September 21 | Daily COVID-19 LST Report


· A meta-analysis of 15 peer-reviewed articles found recurrent COVID-19 infections (confirmed via RT-PCR) were reported at a mean of 34 ± 10.5 days after full clinical recovery from an initial infection, but these patients also had persistent positive RT-PCR tests for a mean of 39 ± 9 days following their initial infection. Furthermore, a persistent positive test could be detected in patients without clinical relapse for 54 ± 24 days following initial infection.

Understanding the Pathology

· Investigators describe post-mortem neuropathological findings in 2 patients with COVID-19 and neurological decompensation. Case 1 showed widespread multi-focal cortical infarcts, and case 2 showed brainstem encephalitis. Since viral RNA was not detected in the post mortem brain tissue in either case, these pathologies may not be a direct consequence of viral invasion.

Transmission & Prevention

· Researchers argue that hurricane protection measures, such as evacuation and sheltering, cause people to gather together and is the paramount reason for the 3.7x increase in COVID-19 cases between May 1 and July 24, 2020. They suggest that during hurricanes, 1) people at risk should social distance, 2) officials should provide better communications for guidance on safe evacuation and sheltering, and that 3) we should "learn from each 2020 storm and refine operations."

Adjusting Practice During COVID-19

· Pharmacists and epidemiologists in Denmark conducted a population-based cohort study of 9,236 patients who tested positive for SARS-CoV-2 via PCR and found no significant difference between NSAID users (n=248) and non-NSAID users (n=8,988) regarding 30-day mortality, hospitalization, ICU admission, mechanical ventilation, or renal replacement therapy. Authors suggest NSAID use during COVID-19 infection may have minimal effect on risk of mortality or adverse outcomes.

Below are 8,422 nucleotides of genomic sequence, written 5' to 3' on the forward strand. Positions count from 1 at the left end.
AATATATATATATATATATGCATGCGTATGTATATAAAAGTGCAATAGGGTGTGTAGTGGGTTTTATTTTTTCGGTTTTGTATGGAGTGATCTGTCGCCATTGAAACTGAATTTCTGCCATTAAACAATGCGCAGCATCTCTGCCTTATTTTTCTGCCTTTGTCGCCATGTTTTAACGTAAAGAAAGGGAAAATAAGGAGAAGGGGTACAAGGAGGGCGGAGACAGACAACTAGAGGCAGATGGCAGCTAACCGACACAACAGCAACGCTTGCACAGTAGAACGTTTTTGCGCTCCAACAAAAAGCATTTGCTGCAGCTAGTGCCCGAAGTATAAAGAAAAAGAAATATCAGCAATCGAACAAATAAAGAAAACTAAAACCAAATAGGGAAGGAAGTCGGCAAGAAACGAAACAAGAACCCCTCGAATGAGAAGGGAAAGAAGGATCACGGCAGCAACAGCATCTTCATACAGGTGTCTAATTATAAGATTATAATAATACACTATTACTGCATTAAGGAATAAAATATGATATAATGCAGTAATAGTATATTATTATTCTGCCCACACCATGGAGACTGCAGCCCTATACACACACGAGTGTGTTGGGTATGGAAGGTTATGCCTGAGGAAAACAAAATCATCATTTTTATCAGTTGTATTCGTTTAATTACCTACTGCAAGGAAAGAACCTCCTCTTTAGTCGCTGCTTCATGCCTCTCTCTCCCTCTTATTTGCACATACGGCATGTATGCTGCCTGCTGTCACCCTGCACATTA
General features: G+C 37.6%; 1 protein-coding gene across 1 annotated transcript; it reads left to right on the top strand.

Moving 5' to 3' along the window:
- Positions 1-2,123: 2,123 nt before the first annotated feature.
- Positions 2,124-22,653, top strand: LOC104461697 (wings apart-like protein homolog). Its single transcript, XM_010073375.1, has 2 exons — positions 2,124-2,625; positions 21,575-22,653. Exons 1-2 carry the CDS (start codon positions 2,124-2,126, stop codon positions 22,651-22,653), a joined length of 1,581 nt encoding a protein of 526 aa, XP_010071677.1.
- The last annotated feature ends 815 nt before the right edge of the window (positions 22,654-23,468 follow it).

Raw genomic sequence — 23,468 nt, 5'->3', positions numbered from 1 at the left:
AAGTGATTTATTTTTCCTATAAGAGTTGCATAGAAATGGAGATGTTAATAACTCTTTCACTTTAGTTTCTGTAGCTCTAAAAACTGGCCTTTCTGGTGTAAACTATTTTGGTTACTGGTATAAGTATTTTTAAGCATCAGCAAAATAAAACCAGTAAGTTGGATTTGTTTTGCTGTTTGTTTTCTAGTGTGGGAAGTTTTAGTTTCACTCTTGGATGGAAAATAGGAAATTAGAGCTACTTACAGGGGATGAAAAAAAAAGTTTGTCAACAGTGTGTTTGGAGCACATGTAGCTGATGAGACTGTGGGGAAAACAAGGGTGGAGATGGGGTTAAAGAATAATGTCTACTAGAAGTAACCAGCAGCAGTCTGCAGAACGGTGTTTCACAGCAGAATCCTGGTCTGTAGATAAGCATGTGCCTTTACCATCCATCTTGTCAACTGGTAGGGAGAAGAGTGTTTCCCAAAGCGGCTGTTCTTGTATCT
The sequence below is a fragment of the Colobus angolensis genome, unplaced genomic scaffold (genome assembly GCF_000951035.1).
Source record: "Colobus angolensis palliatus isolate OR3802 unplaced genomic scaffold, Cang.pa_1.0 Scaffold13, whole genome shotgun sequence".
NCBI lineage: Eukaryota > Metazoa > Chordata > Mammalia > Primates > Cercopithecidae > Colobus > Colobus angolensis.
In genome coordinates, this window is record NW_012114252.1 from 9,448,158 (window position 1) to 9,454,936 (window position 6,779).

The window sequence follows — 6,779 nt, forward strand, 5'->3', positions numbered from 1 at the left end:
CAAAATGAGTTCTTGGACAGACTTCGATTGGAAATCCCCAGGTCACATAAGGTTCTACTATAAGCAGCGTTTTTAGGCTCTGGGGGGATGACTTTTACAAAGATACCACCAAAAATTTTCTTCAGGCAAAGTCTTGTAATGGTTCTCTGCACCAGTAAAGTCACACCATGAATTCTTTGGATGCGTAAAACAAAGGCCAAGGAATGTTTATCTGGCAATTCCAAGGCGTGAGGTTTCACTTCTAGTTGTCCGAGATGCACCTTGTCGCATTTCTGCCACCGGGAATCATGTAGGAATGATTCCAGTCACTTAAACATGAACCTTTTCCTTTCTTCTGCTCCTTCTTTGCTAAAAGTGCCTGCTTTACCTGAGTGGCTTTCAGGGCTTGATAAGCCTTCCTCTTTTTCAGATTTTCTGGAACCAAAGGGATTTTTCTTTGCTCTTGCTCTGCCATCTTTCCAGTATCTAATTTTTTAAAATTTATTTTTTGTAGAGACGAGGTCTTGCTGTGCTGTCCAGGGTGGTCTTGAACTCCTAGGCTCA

· A survey of 414 interventional cardiologists and cardiac catheterization laboratory (CCL) directors in the United States found a 55% decrease in percutaneous coronary interventions (PCI) and a 64% decrease in transcatheter aortic valve replacements during March 15 to April 15, 2020 compared to 2019. Additionally, procedure deferral for angiogram/PCI for unstable angina, NSTEMI, and STEMI increased with greater inpatient COVID-19 burden and 40% of CCL directors reported increased cases of late presenting STEMIs. These findings suggest that patient fears due to the pandemic may be influencing their decisions to delay seeking urgent cardiac care.

R&D: Diagnosis & Treatments

· Editors from the New England Journal of Medicine had an audio discussion to discuss guidelines for deployment of a COVID-19 vaccine and discussed:

• The recent pause of testing for one vaccine due to a participant contracting transverse myelitis shows that the safety protocols in place for vaccine development are functioning as planned.

• The public does not need to apply causality hastily in these situations where an adverse effect comes to light in a trial.

• Deployment guidelines, including prioritized groups, is not COVID-19 exceptionalism but standard for medical practice worldwide.

• Public trust should be gained by transparency and honesty about vaccine development.

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